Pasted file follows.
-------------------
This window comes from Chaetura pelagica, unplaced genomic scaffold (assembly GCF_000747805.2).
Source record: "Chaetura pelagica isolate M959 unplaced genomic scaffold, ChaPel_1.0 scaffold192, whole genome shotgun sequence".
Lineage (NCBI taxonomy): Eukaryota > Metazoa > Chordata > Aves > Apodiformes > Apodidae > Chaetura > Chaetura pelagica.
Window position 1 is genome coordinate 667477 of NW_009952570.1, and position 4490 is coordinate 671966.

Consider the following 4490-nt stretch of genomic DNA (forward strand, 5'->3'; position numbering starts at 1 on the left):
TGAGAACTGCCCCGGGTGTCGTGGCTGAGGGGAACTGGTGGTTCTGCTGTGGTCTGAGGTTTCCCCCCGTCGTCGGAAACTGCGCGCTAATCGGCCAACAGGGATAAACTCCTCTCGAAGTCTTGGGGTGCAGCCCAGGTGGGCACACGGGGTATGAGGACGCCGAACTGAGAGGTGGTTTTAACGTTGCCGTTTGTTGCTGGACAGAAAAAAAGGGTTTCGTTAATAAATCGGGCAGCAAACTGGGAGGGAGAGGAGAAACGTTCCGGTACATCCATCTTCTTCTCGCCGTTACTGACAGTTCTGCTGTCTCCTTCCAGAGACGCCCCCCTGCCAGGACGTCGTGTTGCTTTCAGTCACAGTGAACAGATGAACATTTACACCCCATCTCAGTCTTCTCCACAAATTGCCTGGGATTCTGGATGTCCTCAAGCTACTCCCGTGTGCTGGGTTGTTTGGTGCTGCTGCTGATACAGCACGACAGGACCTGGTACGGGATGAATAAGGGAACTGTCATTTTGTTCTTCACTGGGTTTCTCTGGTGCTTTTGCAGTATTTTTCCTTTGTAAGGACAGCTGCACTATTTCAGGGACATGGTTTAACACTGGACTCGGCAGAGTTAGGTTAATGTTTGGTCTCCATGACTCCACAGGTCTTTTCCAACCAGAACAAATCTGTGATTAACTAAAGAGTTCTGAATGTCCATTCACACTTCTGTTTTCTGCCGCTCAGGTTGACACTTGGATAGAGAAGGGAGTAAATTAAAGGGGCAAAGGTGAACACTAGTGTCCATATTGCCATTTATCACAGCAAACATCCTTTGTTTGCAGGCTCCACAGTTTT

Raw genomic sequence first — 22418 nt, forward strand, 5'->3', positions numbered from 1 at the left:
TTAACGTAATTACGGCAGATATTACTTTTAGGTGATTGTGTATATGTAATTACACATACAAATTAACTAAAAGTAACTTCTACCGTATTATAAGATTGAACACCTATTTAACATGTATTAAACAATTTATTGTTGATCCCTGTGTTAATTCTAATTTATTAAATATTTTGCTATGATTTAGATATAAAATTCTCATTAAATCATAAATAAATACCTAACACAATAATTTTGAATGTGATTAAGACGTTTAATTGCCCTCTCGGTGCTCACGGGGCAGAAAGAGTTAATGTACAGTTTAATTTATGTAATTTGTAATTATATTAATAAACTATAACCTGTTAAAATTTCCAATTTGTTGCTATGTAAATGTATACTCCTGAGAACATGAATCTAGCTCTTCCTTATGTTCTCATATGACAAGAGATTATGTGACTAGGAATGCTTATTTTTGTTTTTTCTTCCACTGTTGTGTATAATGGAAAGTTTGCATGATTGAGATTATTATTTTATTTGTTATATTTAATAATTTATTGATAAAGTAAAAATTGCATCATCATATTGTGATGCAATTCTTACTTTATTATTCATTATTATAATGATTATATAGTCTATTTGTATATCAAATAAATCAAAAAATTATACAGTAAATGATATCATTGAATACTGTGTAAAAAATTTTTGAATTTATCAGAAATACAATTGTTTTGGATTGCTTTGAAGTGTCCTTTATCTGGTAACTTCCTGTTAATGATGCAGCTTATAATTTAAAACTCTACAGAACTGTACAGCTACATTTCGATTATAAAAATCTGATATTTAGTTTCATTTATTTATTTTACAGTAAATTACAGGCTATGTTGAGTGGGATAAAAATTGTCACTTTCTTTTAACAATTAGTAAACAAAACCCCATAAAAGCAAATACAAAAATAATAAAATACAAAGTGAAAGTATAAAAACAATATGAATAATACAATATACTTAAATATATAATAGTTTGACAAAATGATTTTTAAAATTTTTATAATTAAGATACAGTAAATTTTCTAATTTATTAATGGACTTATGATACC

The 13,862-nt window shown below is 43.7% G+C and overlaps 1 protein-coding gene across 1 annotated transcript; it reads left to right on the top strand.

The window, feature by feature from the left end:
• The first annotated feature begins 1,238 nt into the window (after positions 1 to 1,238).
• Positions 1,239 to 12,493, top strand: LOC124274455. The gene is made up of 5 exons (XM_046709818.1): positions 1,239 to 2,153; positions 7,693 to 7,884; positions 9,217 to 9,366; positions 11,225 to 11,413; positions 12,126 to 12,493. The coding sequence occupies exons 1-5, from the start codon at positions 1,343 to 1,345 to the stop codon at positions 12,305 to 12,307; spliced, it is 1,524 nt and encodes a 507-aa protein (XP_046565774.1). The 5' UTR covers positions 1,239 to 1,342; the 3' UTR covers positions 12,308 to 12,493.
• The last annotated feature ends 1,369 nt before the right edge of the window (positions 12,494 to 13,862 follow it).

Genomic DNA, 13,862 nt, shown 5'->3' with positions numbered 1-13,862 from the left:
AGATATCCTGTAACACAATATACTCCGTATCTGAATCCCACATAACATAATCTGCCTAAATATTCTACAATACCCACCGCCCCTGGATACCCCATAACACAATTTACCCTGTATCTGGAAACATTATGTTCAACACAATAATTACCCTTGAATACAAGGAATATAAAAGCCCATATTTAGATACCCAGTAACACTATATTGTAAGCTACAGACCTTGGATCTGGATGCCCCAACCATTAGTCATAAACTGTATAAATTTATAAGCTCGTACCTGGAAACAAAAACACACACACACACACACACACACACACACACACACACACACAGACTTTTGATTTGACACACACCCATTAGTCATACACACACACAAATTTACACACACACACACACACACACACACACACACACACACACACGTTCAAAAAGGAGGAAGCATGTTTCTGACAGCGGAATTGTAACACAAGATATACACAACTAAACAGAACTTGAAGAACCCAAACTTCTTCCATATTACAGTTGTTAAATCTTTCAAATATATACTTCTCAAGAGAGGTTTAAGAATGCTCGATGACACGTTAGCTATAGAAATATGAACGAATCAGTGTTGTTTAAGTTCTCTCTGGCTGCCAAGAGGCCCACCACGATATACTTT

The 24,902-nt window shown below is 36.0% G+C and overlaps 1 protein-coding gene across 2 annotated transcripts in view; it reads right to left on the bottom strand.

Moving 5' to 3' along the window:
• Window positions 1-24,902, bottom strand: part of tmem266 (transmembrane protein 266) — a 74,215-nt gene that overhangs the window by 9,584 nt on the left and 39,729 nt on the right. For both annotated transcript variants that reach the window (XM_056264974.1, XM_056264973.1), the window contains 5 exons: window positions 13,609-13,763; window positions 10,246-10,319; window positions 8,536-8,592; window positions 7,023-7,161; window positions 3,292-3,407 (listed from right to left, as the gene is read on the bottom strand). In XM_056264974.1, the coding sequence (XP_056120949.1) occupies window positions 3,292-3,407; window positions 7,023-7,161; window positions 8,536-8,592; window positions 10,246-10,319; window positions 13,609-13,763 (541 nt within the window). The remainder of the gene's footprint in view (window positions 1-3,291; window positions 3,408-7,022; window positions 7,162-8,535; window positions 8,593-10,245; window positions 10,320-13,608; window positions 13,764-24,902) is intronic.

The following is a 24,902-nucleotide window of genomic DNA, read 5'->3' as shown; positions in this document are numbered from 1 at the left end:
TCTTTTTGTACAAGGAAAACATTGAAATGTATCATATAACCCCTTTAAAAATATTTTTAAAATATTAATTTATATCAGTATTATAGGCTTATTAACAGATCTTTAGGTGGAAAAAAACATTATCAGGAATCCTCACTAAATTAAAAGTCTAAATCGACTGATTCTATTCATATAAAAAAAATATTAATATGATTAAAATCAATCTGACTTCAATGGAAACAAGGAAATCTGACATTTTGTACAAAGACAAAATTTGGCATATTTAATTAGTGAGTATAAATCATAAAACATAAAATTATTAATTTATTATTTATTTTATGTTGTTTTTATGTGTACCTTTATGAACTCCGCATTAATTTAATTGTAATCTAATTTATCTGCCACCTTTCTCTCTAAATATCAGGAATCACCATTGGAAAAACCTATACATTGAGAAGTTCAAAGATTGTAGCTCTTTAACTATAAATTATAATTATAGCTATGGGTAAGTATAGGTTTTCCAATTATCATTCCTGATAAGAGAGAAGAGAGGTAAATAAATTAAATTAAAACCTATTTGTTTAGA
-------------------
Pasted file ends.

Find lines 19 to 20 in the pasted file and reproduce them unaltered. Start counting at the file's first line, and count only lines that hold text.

The following is a 24,902-nucleotide window of genomic DNA, read 5'->3' as shown; positions in this document are numbered from 1 at the left end:
TCTTTTTGTACAAGGAAAACATTGAAATGTATCATATAACCCCTTTAAAAATATTTTTAAAATATTAATTTATATCAGTATTATAGGCTTATTAACAGATCTTTAGGTGGAAAAAAACATTATCAGGAATCCTCACTAAATTAAAAGTCTAAATCGACTGATTCTATTCATATAAAAAAAATATTAATATGATTAAAATCAATCTGACTTCAATGGAAACAAGGAAATCTGACATTTTGTACAAAGACAAAATTTGGCATATTTAATTAGTGAGTATAAATCATAAAACATAAAATTATTAATTTATTATTTATTTTATGTTGTTTTTATGTGTACCTTTATGAACTCCGCATTAATTTAATTGTAATCTAATTTATCTGCCACCTTTCTCTCTAAATATCAGGAATCACCATTGGAAAAACCTATACATTGAGAAGTTCAAAGATTGTAGCTCTTTAACTATAAATTATAATTATAGCTATGGGTAAGTATAGGTTTTCCAATTATCATTCCTGATAAGAGAGAAGAGAGGTAAATAAATTAAATTAAAACCTATTTGTTTAGA